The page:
- Screenshot, 23WIFR
Rockford, Illinois, is suing Mallinckrodt Pharmaceuticals over the price of one of the company’s blockbuster drugs, Acthar.
Rockford is accusing Mallinckrodt of taking advantage of its hold on the market and charging an exorbitant price for the drug – which is listed at about $35,000 for a vial. The drug cost $40 a vial as recently as 2001, but the price was raised by its previous owner, which Mallinckrodt acquired, and then again by Mallinckrodt.
In 2015 the town paid almost $500,000 for just nine prescriptions of the drug to treat two children, according to the complaint. The gross, per-vial cost of the medication was $54,339.76.
“By engaging in the antitrust conduct and other unlawful conduct described herein, the Defendants have been knowingly enriched by the amount charged for Acthar over and above what they could have charged in a competitive market, and what was charged previously before the unlawful conduct was undertaken,” the complaint said.
“By establishing and maintain a monopoly, exercising monopoly power, and engaging in other unlawful acts and practices, the Defendants were able to extract exorbitant revenue from consumers that had nowhere else to turn for treatment.”
The city is accusing Mallinckrodt of violating antitrust laws and the Illinois Consumer Fraud and Deceptive Practices Act. The lawsuit also names United BioSource (UBC), a subsidiary of the nation’s largest pharmacy benefit manager, Express Scripts as a defendant. It alleges that UBC and another Express Scripts subsidiary, CuraScripts, colluded with Mallinckrodt to maintain its monopoly.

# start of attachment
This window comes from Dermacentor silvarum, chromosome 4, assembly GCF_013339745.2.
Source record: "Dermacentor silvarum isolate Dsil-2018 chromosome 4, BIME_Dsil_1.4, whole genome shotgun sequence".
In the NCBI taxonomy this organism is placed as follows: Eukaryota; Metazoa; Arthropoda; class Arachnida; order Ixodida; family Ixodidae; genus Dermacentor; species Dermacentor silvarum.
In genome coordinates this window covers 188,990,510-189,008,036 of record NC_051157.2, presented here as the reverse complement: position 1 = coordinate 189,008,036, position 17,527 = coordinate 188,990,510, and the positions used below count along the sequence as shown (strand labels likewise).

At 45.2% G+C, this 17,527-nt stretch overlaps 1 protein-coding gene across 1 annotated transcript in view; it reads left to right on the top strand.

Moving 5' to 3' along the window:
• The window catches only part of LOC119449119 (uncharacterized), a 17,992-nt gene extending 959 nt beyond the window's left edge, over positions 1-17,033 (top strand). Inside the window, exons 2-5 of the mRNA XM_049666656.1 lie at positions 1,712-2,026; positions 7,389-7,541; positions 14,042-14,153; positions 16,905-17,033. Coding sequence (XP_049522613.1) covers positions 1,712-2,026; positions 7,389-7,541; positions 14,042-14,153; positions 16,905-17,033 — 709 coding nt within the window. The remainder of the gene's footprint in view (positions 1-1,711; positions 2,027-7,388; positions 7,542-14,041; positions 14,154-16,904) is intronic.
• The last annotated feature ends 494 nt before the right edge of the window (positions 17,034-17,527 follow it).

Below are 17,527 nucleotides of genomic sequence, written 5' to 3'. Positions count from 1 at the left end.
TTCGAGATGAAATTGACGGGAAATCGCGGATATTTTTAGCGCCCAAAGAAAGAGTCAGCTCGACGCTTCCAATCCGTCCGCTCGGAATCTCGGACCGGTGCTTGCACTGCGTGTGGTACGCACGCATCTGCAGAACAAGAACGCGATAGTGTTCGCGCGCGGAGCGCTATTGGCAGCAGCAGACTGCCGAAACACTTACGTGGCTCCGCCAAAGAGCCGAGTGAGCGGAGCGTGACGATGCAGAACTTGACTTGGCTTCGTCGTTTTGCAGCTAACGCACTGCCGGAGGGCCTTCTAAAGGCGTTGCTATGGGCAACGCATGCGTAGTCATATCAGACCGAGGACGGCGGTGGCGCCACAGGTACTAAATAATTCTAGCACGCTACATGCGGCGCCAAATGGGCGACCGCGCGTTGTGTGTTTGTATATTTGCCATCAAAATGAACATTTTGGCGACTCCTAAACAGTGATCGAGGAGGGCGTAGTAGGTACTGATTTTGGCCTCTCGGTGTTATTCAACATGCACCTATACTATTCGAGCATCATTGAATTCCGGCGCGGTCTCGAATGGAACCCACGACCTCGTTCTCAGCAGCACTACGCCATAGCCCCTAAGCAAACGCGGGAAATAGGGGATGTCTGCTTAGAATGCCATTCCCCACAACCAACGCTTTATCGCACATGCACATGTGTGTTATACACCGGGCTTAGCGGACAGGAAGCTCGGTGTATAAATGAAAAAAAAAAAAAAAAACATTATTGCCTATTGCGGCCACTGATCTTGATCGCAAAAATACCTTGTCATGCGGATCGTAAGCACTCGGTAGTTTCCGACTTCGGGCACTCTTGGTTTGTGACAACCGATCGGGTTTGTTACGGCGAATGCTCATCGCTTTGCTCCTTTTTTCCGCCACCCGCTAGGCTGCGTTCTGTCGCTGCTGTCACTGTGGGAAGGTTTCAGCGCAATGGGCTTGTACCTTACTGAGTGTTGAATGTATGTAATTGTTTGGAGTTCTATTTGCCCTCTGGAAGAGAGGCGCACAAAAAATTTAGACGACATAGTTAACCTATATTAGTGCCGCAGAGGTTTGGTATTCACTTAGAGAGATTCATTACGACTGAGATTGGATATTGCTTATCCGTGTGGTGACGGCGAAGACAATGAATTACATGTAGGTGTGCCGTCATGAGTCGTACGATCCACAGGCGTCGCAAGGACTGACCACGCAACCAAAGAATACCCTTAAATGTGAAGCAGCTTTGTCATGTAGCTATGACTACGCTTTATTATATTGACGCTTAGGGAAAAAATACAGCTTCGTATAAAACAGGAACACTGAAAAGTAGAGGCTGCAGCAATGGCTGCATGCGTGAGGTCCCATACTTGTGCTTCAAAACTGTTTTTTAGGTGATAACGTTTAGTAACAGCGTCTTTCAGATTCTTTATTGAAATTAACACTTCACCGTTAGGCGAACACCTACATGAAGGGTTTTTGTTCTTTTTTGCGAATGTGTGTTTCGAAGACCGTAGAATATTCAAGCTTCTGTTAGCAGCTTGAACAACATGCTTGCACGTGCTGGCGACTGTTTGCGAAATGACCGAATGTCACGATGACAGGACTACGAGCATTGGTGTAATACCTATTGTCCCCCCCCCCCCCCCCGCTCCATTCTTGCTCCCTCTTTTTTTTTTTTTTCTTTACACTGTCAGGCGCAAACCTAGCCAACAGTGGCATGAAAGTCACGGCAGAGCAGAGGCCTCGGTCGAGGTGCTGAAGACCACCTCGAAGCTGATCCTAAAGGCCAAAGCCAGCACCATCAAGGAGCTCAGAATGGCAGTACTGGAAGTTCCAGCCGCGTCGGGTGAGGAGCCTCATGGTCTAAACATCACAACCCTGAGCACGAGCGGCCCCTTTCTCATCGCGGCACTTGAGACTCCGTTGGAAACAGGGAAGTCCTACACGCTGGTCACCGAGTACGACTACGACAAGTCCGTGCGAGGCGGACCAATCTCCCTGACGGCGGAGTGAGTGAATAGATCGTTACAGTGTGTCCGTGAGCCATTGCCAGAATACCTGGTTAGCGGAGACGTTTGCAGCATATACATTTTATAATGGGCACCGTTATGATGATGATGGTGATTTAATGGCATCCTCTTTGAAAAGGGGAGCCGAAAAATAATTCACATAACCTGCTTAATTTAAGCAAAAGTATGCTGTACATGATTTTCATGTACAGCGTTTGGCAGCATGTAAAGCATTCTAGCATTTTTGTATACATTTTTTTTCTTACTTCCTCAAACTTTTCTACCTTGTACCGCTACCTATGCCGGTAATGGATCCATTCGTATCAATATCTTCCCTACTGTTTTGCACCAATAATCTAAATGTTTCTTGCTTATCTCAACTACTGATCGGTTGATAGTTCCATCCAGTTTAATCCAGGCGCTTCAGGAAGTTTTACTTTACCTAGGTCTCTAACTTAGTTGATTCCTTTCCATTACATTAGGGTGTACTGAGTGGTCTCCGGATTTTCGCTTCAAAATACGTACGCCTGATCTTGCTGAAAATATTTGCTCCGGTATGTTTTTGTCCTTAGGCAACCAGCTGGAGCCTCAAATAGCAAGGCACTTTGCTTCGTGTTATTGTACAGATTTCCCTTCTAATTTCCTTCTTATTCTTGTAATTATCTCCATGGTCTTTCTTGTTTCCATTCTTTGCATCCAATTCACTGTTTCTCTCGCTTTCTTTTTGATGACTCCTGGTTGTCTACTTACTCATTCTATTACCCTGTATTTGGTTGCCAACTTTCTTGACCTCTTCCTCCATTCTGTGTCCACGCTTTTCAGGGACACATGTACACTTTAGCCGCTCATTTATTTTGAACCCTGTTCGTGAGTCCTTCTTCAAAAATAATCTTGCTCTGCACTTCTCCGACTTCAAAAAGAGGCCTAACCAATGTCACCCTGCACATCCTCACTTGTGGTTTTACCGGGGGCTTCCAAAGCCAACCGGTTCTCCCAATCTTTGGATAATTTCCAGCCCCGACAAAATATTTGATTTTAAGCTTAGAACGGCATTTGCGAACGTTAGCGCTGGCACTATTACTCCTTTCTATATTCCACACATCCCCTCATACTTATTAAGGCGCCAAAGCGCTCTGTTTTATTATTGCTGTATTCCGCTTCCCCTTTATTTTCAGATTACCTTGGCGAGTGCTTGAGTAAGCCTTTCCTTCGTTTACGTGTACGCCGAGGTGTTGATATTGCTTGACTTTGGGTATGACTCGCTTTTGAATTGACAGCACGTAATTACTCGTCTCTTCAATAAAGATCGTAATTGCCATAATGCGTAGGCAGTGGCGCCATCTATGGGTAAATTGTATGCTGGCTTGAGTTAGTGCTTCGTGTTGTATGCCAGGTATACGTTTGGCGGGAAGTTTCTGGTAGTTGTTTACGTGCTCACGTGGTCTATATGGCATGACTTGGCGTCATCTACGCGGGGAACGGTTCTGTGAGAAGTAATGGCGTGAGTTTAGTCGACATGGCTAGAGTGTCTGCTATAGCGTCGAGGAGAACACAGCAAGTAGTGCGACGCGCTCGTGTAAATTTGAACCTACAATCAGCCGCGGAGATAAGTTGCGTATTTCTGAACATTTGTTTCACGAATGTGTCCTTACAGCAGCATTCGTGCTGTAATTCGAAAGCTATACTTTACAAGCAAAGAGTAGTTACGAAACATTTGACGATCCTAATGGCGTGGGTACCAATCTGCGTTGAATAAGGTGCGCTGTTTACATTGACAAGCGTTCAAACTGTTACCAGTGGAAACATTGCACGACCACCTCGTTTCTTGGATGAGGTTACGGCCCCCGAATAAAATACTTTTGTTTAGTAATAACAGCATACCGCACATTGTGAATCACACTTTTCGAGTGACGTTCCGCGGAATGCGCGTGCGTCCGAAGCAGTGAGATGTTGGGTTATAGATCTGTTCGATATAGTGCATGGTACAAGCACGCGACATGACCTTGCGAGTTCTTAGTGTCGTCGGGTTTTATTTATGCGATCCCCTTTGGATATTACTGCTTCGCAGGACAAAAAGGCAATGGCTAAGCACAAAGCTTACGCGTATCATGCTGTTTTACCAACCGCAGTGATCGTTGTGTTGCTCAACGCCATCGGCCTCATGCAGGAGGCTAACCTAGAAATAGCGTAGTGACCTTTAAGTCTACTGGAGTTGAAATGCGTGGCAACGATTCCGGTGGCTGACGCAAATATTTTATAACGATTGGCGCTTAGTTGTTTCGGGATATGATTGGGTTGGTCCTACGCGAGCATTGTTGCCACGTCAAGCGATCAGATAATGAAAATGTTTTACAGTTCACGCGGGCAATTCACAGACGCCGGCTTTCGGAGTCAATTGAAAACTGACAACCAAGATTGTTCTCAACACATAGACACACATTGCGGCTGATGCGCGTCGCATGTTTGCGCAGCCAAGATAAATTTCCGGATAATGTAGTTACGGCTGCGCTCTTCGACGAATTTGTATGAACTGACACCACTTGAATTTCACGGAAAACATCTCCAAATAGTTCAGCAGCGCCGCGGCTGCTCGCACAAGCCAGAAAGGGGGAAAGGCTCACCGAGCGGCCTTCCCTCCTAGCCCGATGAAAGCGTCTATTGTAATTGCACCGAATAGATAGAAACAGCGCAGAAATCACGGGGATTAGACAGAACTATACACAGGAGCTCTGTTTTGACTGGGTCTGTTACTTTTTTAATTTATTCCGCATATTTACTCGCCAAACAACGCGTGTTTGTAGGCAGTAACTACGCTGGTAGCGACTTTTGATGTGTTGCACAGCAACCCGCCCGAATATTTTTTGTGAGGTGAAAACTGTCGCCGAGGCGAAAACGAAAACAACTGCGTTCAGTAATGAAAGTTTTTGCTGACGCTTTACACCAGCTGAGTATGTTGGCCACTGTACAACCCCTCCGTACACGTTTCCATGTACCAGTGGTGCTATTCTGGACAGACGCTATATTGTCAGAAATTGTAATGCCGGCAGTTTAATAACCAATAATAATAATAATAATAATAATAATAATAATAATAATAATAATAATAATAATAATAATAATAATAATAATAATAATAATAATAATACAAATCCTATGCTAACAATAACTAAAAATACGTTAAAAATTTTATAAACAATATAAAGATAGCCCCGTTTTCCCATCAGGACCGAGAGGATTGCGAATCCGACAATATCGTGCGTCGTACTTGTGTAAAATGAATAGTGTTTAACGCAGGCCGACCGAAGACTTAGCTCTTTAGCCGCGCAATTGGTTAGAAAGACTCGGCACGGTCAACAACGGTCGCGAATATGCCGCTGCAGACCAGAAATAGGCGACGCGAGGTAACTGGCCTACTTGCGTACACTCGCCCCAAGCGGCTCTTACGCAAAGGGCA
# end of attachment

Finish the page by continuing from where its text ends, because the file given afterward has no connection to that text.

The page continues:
“Mallinckrodt is aware of the lawsuit filed in the US District Court for the Northern District of Illinois,” a company representative told Business Insider. “The company has received and is evaluating the complaint, and will consider its response after completing its assessment.”
Details of the lawsuit were first reported by the Rockford-based television station WIFR.
One of the worst offenders
The station broadcast comments from the mayor of Rockford, in which he called Mallinckrodt “one of the worst offenders,” citing “unconscionable price increases.”
Mallinckrodt acquired Acthar in 2014 when it bought another pharmaceutical firm, Questcor. In January, Mallinckrodt paid $100 million to settle claims with the Federal Trade Commission and five states that Questcor had purchased a competitor to the drug to stifle competition. The company did not admit wrongdoing.
Rockford’s complaint, however, attributes a monopoly by Mallinckrodt, in part, to what happened with the other drug, called Synacthen.
- Business Insider
“Such conduct reasonably contributed to Mallinckrodt’s maintenance of monopoly power,” it says. “The purpose and effect of such conduct has been to suppress rather than promote competition on the merits.”
Acthar isn’t just controversial for its price. Even though the drug is primarily used to treat infantile spasms, and is prescribed by less than 1% of doctors in the US, it has become one of the 20 most costly drugs for Medicare Part D, a government prescription drug program for the elderly.
The drug cost the program about half a billion dollars in 2015.
Acthar can be used to treat 19 ailments, including multiple sclerosis, though many insurers restrict its use for anything other than infantile spasms.
Doctors have also questioned the drug’s efficacy overall, in part because it has never undergone clinical trials. The Rockford complaint also questions whether the drug is as efficacious as its marketing suggests.
Read the entire complaint below: